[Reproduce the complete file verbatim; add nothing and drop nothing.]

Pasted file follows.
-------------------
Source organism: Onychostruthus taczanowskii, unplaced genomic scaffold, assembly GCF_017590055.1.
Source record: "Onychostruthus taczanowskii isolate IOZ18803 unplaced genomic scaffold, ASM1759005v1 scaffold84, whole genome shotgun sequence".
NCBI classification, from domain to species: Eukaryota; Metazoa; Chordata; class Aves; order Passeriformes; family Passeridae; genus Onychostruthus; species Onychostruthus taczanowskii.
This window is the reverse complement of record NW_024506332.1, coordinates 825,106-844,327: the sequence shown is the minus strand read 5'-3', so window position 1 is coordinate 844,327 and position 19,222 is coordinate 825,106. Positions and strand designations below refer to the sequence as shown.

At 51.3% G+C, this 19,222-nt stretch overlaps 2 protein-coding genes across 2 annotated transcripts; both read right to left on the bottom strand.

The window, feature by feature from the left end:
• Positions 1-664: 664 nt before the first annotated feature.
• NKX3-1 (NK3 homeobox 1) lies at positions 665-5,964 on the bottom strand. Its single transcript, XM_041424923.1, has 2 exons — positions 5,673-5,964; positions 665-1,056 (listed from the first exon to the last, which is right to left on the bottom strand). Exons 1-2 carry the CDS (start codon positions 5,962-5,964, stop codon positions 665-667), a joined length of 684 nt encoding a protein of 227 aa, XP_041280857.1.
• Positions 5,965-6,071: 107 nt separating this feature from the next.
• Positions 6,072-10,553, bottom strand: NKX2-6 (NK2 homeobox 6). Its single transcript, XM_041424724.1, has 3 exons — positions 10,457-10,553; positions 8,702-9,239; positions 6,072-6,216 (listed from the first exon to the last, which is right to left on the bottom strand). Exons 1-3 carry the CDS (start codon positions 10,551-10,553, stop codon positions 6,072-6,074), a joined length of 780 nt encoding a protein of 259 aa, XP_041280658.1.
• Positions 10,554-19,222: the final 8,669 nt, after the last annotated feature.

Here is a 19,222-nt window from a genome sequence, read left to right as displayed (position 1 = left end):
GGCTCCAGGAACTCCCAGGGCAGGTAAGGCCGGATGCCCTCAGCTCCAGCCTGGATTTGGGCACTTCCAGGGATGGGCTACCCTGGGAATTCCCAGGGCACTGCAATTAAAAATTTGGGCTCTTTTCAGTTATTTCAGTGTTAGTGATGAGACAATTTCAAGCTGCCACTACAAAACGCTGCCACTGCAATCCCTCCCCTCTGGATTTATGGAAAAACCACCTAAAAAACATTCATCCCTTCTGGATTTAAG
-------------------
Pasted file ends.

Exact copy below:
Source organism: Onychostruthus taczanowskii, unplaced genomic scaffold, assembly GCF_017590055.1.
Source record: "Onychostruthus taczanowskii isolate IOZ18803 unplaced genomic scaffold, ASM1759005v1 scaffold84, whole genome shotgun sequence".
NCBI classification, from domain to species: Eukaryota; Metazoa; Chordata; class Aves; order Passeriformes; family Passeridae; genus Onychostruthus; species Onychostruthus taczanowskii.
This window is the reverse complement of record NW_024506332.1, coordinates 825,106-844,327: the sequence shown is the minus strand read 5'-3', so window position 1 is coordinate 844,327 and position 19,222 is coordinate 825,106. Positions and strand designations below refer to the sequence as shown.

At 51.3% G+C, this 19,222-nt stretch overlaps 2 protein-coding genes across 2 annotated transcripts; both read right to left on the bottom strand.

The window, feature by feature from the left end:
• Positions 1-664: 664 nt before the first annotated feature.
• NKX3-1 (NK3 homeobox 1) lies at positions 665-5,964 on the bottom strand. Its single transcript, XM_041424923.1, has 2 exons — positions 5,673-5,964; positions 665-1,056 (listed from the first exon to the last, which is right to left on the bottom strand). Exons 1-2 carry the CDS (start codon positions 5,962-5,964, stop codon positions 665-667), a joined length of 684 nt encoding a protein of 227 aa, XP_041280857.1.
• Positions 5,965-6,071: 107 nt separating this feature from the next.
• Positions 6,072-10,553, bottom strand: NKX2-6 (NK2 homeobox 6). Its single transcript, XM_041424724.1, has 3 exons — positions 10,457-10,553; positions 8,702-9,239; positions 6,072-6,216 (listed from the first exon to the last, which is right to left on the bottom strand). Exons 1-3 carry the CDS (start codon positions 10,551-10,553, stop codon positions 6,072-6,074), a joined length of 780 nt encoding a protein of 259 aa, XP_041280658.1.
• Positions 10,554-19,222: the final 8,669 nt, after the last annotated feature.

Here is a 19,222-nt window from a genome sequence, read left to right as displayed (position 1 = left end):
GGCTCCAGGAACTCCCAGGGCAGGTAAGGCCGGATGCCCTCAGCTCCAGCCTGGATTTGGGCACTTCCAGGGATGGGCTACCCTGGGAATTCCCAGGGCACTGCAATTAAAAATTTGGGCTCTTTTCAGTTATTTCAGTGTTAGTGATGAGACAATTTCAAGCTGCCACTACAAAACGCTGCCACTGCAATCCCTCCCCTCTGGATTTATGGAAAAACCACCTAAAAAACATTCATCCCTTCTGGATTTAAG